Friday, September 24, 2010


Sarah Ruhl takes a story theater approach, in which the actors narrate the story, in adapting Virginia Woolf's Orlando for the stage and the result is a visually appealing production that highlights the poetry in Woolf's words.

Orlando opened last night at the Classic Stage Company and runs through October 17. Orlando is a young man in Elizabethan England who has a way with women until he wakes up one day to discover he has changed sexes and has to live as a woman, never growing old, through the 19th and 20th centuries. Last year, Nina Arianda stole the show in CSC's Venus in Fur and this year the company has another breakout star in Francesca Faridany. She is believable as both the male and female versions of the character.

Allen Moyer's scenic design is lovely in its simplicity. The stage is a grassy turf with a mirror hung up above and a small portable model of Orlando's house. One of the most stunning moments is when a white sheet is used as frost to cover the grass, and then is slowly peeled away as the frost melts. Anita Yavich's costume design is often playful, such as the Queen Elizabeth costume that David Greenspan dons.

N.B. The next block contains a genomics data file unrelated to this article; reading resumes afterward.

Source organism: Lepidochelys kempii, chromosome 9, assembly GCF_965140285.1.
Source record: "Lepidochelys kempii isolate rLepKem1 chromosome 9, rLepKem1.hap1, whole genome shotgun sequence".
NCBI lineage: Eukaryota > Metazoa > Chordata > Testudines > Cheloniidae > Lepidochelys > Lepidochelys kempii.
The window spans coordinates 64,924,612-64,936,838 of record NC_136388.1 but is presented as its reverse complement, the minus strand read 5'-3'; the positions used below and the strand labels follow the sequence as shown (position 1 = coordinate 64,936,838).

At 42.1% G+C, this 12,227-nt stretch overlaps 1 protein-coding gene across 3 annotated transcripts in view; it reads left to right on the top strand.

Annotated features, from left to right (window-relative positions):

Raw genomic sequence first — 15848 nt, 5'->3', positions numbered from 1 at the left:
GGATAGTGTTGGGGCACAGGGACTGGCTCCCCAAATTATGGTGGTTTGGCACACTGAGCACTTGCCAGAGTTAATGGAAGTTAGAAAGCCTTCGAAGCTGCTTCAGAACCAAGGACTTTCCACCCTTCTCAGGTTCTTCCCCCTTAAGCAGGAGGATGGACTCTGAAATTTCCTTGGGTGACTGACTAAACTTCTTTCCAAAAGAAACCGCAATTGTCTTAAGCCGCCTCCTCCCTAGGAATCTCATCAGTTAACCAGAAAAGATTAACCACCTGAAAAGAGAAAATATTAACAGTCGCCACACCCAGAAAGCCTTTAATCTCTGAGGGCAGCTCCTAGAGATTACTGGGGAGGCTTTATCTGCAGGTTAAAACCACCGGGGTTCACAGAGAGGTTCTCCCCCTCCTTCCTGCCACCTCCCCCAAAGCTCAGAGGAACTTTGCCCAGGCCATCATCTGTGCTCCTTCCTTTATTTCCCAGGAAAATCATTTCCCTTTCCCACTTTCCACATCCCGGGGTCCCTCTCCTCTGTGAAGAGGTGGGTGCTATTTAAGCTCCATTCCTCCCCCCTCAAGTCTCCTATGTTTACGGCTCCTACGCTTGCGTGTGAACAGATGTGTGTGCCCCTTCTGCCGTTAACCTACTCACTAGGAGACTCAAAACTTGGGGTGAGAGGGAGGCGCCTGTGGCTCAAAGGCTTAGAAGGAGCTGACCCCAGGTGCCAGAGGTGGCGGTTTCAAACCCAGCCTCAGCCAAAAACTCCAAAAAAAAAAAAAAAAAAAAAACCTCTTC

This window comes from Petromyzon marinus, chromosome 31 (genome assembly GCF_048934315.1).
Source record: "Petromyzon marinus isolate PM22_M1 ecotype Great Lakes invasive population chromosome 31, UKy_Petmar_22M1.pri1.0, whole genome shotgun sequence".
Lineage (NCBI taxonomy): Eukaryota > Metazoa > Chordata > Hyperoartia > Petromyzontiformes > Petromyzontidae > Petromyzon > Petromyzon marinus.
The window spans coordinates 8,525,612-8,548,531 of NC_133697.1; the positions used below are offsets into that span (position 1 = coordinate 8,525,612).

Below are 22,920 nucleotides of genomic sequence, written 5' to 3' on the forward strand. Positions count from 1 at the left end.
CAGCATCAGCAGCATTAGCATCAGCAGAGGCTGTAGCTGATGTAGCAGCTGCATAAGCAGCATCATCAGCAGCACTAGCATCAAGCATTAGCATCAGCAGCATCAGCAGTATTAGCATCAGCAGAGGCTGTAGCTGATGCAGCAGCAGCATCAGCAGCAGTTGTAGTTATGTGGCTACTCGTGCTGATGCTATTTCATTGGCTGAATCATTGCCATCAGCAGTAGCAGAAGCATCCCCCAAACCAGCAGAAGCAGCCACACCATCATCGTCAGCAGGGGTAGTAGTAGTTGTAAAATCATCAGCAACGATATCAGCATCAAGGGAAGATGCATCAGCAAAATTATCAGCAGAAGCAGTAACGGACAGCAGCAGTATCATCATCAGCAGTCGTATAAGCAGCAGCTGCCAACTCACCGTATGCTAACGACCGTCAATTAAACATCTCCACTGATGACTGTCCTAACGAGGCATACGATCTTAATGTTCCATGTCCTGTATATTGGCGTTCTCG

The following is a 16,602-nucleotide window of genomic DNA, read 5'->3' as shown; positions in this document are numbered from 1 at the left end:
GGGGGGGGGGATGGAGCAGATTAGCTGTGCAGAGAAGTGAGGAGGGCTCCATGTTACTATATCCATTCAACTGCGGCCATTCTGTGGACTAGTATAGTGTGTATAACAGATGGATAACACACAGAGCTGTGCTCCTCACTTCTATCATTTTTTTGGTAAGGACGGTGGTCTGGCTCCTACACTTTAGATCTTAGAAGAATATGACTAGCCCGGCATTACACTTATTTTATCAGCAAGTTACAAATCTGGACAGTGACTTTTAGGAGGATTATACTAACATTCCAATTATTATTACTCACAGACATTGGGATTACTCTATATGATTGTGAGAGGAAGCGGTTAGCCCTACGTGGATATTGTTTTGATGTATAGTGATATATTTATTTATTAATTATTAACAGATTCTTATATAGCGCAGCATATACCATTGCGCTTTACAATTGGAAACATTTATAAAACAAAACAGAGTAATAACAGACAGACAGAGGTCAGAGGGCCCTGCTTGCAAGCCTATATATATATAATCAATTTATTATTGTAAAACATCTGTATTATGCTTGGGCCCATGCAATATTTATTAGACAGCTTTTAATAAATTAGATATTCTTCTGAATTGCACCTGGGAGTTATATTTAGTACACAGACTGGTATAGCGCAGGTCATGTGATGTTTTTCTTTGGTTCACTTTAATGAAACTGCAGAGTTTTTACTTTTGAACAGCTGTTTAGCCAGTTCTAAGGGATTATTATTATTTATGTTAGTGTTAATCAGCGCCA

Due to the fact that the characters are often narrating the story with little action or dialogue, the play is somewhat lacking in dramatic tension, especially for one who hasn't read the book or seen the movie, but as the words and movement of the characters flow so effortlessly, it makes for a relaxing two hours of theater.

Photo credit: Joan Marcus

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